Portland teens propose energy and sustainability plans, hope to get lawmakers’ attention

Sophia McGovern, a junior at Casco Bay High School in Portland, makes her case for increased government incentives for energy-efficient home upgrades before a panel of judges Thursday morning at the Portland Public Library.
Sophia McGovern, a junior at Casco Bay High School in Portland, makes her case for increased government incentives for energy-efficient home upgrades before a panel of judges Thursday morning at the Portland Public Library. Buy Photo
Posted Feb. 09, 2012, at 1:56 p.m.
Last modified Feb. 09, 2012, at 5:42 p.m.

PORTLAND, Maine — Casco Bay High School students on Thursday pitched plans for nuclear energy, wind power, pharmaceutical disposals and green construction with hopes that at least one teen ultimately might get his or her strategy passed into law.

Thursday represented the first of two days of presentations before four teams of judges from organizations such as the Maine Department of Environmental Protection, Efficiency Maine, the Maine Audubon Society and the Sierra Club.

The Casco Bay High School teenagers, all juniors, picked topics under the project theme “In the Black: How do we resolve our dependence on fossil fuels?” and began researching in October, student Breanna Fitzsimmons said.

Each student’s presentation includes an action item, which could be included in legislation, and at the end of the two days, one will be picked by the judges to sell his or her plan to lawmakers in Augusta.

Sarah Braun, whose daughter is one of the students taking part in the program, said through studying and making a case for more tax breaks and financial incentives for environmentally friendly home upgrades, her daughter gained “a larger awareness that she has a personal impact.”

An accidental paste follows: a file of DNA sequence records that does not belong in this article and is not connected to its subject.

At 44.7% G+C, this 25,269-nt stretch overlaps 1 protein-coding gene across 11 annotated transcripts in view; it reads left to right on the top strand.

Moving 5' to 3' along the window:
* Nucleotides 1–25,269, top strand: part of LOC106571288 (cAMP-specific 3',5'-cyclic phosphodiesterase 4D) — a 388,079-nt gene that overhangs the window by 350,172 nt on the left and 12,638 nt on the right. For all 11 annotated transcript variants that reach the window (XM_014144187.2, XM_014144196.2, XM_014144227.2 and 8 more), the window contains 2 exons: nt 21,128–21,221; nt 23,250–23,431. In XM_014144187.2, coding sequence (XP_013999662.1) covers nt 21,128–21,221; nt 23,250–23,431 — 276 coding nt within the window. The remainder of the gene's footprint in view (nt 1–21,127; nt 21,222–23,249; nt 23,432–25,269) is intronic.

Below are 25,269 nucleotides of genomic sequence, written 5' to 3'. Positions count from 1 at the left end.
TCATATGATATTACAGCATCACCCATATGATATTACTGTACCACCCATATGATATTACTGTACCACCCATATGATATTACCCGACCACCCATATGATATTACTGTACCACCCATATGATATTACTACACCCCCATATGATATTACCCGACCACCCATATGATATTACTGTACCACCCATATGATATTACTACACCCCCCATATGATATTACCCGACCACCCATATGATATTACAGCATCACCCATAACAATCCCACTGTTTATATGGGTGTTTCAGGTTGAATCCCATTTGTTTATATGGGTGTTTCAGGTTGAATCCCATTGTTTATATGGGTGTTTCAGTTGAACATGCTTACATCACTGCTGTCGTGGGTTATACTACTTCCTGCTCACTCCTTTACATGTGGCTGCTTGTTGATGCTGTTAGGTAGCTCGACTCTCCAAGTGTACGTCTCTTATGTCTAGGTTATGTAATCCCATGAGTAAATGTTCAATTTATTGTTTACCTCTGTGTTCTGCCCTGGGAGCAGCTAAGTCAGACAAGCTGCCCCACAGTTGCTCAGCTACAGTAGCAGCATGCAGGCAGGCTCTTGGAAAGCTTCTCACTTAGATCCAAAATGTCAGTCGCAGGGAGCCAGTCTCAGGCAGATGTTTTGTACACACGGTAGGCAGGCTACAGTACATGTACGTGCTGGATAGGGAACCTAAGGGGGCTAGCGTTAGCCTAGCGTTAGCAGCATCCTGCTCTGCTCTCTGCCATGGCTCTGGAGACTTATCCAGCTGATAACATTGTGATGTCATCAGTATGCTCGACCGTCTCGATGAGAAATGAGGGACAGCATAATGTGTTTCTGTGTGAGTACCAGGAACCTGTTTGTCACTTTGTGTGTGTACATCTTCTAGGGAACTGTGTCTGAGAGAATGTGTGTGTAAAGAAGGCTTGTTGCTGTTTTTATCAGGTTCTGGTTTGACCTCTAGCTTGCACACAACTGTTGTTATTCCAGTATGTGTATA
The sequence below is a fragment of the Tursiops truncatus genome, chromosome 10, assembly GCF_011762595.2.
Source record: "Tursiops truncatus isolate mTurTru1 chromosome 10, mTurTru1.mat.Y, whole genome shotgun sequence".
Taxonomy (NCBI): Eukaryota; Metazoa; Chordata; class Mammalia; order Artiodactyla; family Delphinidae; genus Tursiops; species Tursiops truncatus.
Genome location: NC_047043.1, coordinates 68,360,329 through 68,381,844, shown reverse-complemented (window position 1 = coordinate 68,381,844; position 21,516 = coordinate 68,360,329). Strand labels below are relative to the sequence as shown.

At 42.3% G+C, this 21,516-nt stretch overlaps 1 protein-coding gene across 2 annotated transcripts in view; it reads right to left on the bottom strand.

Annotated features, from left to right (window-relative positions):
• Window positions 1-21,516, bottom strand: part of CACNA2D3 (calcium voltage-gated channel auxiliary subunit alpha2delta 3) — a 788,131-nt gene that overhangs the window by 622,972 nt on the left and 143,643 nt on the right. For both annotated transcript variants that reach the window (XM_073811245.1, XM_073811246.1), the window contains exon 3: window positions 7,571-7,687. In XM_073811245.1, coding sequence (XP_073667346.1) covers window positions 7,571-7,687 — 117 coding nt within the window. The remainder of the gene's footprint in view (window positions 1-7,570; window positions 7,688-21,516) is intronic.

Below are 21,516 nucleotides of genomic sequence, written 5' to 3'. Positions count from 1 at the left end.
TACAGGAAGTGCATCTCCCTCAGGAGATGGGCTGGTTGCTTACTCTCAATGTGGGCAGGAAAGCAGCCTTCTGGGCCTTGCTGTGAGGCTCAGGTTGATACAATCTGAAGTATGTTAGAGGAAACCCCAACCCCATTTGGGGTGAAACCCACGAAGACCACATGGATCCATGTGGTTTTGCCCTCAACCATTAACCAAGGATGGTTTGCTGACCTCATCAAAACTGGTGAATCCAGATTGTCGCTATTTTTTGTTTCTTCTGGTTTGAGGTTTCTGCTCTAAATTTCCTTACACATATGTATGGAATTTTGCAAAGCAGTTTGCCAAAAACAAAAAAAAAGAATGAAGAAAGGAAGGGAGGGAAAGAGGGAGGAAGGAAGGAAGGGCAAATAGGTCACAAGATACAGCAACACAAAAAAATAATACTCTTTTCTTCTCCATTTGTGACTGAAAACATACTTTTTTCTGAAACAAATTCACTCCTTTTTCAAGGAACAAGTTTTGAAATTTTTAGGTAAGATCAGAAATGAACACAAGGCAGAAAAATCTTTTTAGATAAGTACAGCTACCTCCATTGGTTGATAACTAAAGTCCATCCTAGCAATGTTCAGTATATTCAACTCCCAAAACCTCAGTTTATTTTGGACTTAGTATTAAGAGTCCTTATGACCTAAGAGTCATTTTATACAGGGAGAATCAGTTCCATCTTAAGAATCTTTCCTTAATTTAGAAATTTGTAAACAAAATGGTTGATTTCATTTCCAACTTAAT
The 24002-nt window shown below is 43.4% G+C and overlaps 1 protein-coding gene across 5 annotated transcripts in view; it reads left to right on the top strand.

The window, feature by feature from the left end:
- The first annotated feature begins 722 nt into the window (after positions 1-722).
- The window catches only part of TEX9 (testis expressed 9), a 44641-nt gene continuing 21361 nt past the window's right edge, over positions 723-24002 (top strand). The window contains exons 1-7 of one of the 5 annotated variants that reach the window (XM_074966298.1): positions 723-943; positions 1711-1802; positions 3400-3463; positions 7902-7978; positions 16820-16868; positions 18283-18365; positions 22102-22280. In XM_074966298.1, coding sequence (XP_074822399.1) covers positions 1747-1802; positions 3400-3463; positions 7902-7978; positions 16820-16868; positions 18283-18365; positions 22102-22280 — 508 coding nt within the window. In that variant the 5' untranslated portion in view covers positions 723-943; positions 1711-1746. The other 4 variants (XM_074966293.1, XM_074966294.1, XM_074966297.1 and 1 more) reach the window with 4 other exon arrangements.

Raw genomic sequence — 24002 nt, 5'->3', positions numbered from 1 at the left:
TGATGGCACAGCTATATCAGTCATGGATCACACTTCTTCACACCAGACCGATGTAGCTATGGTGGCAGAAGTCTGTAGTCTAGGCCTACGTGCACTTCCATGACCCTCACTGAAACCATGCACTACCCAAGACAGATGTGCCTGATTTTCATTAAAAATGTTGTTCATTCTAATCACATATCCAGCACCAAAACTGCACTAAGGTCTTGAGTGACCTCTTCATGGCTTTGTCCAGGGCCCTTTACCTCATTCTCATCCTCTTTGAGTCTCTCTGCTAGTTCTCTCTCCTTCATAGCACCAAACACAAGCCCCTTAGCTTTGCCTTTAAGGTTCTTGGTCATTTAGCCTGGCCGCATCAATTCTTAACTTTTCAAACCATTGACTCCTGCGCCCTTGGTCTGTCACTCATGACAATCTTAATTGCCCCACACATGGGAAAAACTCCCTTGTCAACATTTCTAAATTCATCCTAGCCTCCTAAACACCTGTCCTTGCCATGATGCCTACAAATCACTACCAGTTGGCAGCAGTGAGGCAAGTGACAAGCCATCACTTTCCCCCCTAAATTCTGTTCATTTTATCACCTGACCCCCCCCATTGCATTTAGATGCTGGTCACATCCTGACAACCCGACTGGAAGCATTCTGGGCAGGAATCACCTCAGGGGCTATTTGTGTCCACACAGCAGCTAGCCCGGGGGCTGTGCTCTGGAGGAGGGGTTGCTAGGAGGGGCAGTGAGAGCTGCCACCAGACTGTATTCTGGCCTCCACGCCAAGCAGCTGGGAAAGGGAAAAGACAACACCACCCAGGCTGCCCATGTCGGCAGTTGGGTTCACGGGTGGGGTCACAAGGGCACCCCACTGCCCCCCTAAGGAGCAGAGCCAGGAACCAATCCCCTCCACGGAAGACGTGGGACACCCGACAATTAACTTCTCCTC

“They’re really training students to be empowered and that they can make changes in their communities,” Braun told the Bangor Daily News on Thursday morning. “When I look at these kids, I think the future will be OK.”

Class research into energy sustainability will culminate in April with a Habitat for Humanity trip to West Virginia — to the heart of a coal mining community — where they’ll help build a home for a lower-income family and, according to a Portland Public Schools announcement, “document the untold stories of local people impacted by economic adversity and the exploitation of their natural resources.”

While the student who impresses the judges the most will get to make his or her case for change in the state capital, some are shooting directly for Washington, D.C.

Fitzsimmons said she’s pushing for uniform federal guidelines for landfills, which now are regulated state by state. Classmate Ceyannne Ferenchak is urging tighter federal land use regulations to protect more natural land from development.

Ben Smith is calling for the U.S. Department of Energy to place an emphasis on the use of thorium in nuclear reactors instead of uranium. Thorium reactors, said Smith, are less radioactive and less expensive than their uranium-based counterparts, and while he acknowledges the capital costs associated with building new power plants, he said thorium, in the short term, can be cycled into atomic plants already on the grid.

Smith said uranium simply was chosen as the government standard for nuclear plants in the 1950s because of the material’s potential to be used in warheads, a potential thorium doesn’t share.

“This was very much a college-level project,” Smith said Thursday. “I did a lot of research and created a massive white paper study. I really think this gives me a competitive advantage going into college.”

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